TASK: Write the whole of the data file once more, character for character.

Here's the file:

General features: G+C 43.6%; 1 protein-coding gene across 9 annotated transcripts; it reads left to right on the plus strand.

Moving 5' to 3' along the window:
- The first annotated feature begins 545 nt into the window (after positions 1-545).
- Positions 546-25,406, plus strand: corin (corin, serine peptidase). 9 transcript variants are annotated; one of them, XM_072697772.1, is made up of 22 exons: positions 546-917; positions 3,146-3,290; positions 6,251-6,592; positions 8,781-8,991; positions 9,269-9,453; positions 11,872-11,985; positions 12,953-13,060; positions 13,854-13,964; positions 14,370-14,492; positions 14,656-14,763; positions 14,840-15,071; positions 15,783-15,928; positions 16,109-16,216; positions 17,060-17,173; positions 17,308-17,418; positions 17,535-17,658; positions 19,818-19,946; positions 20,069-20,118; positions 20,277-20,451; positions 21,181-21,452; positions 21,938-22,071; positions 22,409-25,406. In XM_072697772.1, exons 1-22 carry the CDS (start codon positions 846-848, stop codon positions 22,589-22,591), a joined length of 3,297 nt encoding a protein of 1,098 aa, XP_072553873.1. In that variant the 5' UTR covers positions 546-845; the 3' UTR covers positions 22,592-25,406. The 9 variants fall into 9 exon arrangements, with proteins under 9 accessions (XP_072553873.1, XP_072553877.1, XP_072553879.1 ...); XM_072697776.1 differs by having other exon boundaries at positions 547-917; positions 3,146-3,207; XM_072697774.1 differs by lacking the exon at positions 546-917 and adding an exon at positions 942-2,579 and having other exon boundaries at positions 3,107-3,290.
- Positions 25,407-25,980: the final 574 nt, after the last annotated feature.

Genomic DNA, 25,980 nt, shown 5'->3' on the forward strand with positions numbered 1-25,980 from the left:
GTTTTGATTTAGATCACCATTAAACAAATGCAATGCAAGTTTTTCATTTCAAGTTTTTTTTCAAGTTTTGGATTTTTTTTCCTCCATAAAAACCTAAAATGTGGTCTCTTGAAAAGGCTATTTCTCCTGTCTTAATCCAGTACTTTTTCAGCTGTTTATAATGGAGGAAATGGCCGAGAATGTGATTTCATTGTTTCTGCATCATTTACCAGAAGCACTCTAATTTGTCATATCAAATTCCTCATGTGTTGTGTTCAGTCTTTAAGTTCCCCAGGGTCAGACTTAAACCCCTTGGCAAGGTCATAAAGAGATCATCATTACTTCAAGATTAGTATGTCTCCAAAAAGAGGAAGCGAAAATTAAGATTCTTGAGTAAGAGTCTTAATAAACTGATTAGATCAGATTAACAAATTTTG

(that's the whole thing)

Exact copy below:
General features: G+C 43.6%; 1 protein-coding gene across 9 annotated transcripts; it reads left to right on the plus strand.

Moving 5' to 3' along the window:
- The first annotated feature begins 545 nt into the window (after positions 1-545).
- Positions 546-25,406, plus strand: corin (corin, serine peptidase). 9 transcript variants are annotated; one of them, XM_072697772.1, is made up of 22 exons: positions 546-917; positions 3,146-3,290; positions 6,251-6,592; positions 8,781-8,991; positions 9,269-9,453; positions 11,872-11,985; positions 12,953-13,060; positions 13,854-13,964; positions 14,370-14,492; positions 14,656-14,763; positions 14,840-15,071; positions 15,783-15,928; positions 16,109-16,216; positions 17,060-17,173; positions 17,308-17,418; positions 17,535-17,658; positions 19,818-19,946; positions 20,069-20,118; positions 20,277-20,451; positions 21,181-21,452; positions 21,938-22,071; positions 22,409-25,406. In XM_072697772.1, exons 1-22 carry the CDS (start codon positions 846-848, stop codon positions 22,589-22,591), a joined length of 3,297 nt encoding a protein of 1,098 aa, XP_072553873.1. In that variant the 5' UTR covers positions 546-845; the 3' UTR covers positions 22,592-25,406. The 9 variants fall into 9 exon arrangements, with proteins under 9 accessions (XP_072553873.1, XP_072553877.1, XP_072553879.1 ...); XM_072697776.1 differs by having other exon boundaries at positions 547-917; positions 3,146-3,207; XM_072697774.1 differs by lacking the exon at positions 546-917 and adding an exon at positions 942-2,579 and having other exon boundaries at positions 3,107-3,290.
- Positions 25,407-25,980: the final 574 nt, after the last annotated feature.

Genomic DNA, 25,980 nt, shown 5'->3' on the forward strand with positions numbered 1-25,980 from the left:
GTTTTGATTTAGATCACCATTAAACAAATGCAATGCAAGTTTTTCATTTCAAGTTTTTTTTCAAGTTTTGGATTTTTTTTCCTCCATAAAAACCTAAAATGTGGTCTCTTGAAAAGGCTATTTCTCCTGTCTTAATCCAGTACTTTTTCAGCTGTTTATAATGGAGGAAATGGCCGAGAATGTGATTTCATTGTTTCTGCATCATTTACCAGAAGCACTCTAATTTGTCATATCAAATTCCTCATGTGTTGTGTTCAGTCTTTAAGTTCCCCAGGGTCAGACTTAAACCCCTTGGCAAGGTCATAAAGAGATCATCATTACTTCAAGATTAGTATGTCTCCAAAAAGAGGAAGCGAAAATTAAGATTCTTGAGTAAGAGTCTTAATAAACTGATTAGATCAGATTAACAAATTTTG